Soil Organic Matters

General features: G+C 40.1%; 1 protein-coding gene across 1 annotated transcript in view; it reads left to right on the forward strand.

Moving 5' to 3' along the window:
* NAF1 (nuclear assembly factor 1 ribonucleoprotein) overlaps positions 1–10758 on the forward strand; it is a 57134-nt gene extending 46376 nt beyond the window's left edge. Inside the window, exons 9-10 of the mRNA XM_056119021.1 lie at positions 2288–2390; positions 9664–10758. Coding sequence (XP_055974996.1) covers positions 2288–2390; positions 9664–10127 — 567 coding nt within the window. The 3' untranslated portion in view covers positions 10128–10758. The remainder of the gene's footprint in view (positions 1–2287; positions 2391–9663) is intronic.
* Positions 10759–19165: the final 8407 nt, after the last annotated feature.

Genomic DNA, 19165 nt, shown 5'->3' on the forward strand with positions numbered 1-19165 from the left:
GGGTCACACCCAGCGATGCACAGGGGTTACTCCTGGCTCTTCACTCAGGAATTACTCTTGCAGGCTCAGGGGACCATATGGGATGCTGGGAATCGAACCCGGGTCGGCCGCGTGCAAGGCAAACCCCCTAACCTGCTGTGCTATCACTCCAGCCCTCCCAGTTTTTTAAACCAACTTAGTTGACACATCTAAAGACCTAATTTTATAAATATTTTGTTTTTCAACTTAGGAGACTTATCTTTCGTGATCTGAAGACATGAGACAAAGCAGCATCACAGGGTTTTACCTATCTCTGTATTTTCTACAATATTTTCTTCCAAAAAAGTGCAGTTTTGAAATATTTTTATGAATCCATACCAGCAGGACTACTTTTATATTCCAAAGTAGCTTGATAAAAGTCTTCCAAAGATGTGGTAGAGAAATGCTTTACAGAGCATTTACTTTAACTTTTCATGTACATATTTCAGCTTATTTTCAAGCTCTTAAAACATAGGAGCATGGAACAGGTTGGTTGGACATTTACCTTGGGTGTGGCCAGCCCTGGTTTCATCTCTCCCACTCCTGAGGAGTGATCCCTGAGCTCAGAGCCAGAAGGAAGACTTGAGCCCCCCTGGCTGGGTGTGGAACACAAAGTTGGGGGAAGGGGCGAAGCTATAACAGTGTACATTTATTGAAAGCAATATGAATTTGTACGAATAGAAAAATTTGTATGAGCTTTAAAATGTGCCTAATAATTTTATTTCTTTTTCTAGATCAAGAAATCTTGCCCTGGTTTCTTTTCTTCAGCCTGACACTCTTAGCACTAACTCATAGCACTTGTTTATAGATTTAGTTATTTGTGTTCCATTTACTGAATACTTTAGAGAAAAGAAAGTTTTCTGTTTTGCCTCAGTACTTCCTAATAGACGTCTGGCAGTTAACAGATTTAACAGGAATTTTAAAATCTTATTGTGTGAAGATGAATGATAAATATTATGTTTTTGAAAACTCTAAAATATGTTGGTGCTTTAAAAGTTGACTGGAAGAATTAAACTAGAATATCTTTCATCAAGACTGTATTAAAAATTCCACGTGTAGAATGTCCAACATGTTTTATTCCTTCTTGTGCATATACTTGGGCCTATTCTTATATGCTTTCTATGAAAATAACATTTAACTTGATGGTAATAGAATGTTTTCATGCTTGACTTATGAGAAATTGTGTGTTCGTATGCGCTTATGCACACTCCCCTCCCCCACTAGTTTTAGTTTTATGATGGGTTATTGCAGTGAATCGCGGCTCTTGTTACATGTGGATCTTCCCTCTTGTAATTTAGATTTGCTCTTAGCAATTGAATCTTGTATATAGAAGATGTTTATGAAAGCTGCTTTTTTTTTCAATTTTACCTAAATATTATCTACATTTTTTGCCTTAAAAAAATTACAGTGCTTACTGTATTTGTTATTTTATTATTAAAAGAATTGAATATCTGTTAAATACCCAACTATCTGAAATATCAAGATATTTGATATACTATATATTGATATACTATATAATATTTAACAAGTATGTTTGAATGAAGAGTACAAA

We've all heard about the importance of soil organic matter for improved soil management. Most farmers know it can perk up fertility and increase the number of soil microbes, which often results in plants that grow larger and faster and with higher yields. Yet, despite these benefits, studies indicate that on many farms the soil organic matter levels are actually falling. DPIW warns that the gradual decline in soil organic matter occurring under continuous cropping may leave soils more susceptible to damage and crops less resilient to stress.Soil organic matter develops when soil inhabitants such as microbes break down plant and animal debris. This decomposed material is incorporated into topsoil by the action of worms and other organisms giving the topsoil its darkened appearance. The problem with farming is that more organic matter is removed from the system, in the form of fresh produce, than is returned to the system, in the form of plant residues, compost or manures. Repeated cultivation of the soil also leads to declines in organic matter content.Continually cropped soils appear to be at highest risk. Within the last 15 years some soils have lost up to 70 tonnes per hectare of organic matter. Growers need to incorporate crop residues and include green manure crops in the rotation to sustain soil organic matter levels. Grass covers are effective because they stop the loss of organic matter by controlling topsoil erosion and their large root mass serves as a readily available input of organic matter. Alternatively, green manure crops usually have multiple benefits, such as improving soil aeration and structure, preventing loss of nutrients via leaching, contributing to an improvement in the overall health of soil and maintaining productivity of a farm. Organic mulches and composts can also be considered. Recycling organic matter and composts from off-farm sources can help improve soil organic matter. Although it is unlikely that this would replace the practices of retaining crop residues and growing green manure crops, such materials can be a useful addition.The use of off-farm sources of organic matter will help to build or maintain organic matter in depleted soils where it is difficult to make progress merely by retaining crop residues. Unease over soil degradation issues, such as reduced soil organic matter, has seen a growing number of farmers consider different strategies to maintain soil health. Photograph above: Lupins as a green manure crop are useful in improving soil health and maintaining farm productivity.